On Revolt & Singularity"There is no right to say: 'Revolt for me, there is a final liberation coming for every man.' But I am not in agreement with someone who would say: 'It is useless to revolt; it will always be the same thing.' One does not make the law for the person who risks his life before power. Is there or is there not a reason to revolt? Let's leave that question open. There are revolts and that is a fact. It is through revolt that subjectivity (not that of great men but that of whomever)introduces itself into history and gives it a breath of life....
"If someone asked me how I conceive what I am doing, I would respond with a contrast. The strategist is the man who says: 'What is the matter? Such death, such a cry, such a revolt in the context of the great necessity of the whole? Or, on the other hand, what difference does such a general principle make for the particular situation in which we find ourselves?' I am totally indifferent to whether the strategist is a politician, an historian, a revoutionary, a partisan of the Shah or of the Ayatullah. My ethic is the inverse of the one suggested by these questions. It is 'anti-strategic': to be respectful when something singular arises, to be intransigent when power offends against the universal. A simple choice, but a difficult work. It is always necessary to watch out for something, a little beneath history, that breaks with it, that agitates it; it is necessary to look, a little behind politics, for that which ought to limit it, unconditionally. After all, it is my work. I am neither the first not the only one to be doing it. But I have chosen to do it."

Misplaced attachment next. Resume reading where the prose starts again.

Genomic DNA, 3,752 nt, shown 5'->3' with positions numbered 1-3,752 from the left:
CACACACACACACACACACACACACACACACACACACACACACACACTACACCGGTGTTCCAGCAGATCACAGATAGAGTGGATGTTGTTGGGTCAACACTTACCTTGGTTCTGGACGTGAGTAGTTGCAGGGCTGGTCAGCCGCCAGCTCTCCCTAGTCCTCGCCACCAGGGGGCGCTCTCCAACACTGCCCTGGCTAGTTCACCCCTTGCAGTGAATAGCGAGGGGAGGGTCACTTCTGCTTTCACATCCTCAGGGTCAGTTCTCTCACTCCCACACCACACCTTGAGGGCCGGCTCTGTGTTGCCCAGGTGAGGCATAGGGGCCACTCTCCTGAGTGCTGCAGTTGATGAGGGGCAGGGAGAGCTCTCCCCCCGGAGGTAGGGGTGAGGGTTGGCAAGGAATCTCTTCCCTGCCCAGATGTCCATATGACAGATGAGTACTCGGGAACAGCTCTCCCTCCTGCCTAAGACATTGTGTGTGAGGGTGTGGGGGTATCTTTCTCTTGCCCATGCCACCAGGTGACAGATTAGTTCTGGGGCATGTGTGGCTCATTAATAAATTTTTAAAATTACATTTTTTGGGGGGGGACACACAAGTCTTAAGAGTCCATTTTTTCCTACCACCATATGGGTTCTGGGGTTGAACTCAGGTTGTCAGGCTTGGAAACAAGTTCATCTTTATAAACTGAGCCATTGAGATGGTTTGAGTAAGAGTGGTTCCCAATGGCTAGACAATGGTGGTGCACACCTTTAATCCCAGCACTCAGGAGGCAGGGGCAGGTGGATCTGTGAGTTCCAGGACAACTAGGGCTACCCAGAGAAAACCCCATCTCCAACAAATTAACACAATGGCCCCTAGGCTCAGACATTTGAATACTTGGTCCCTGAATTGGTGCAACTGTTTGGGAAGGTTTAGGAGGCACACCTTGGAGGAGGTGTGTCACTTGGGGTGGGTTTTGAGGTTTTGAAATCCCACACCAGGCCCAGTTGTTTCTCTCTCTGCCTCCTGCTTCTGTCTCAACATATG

"Is it Useless to Revolt?" (translated in Philosophy & Social Criticism, vol 8/1, 1981).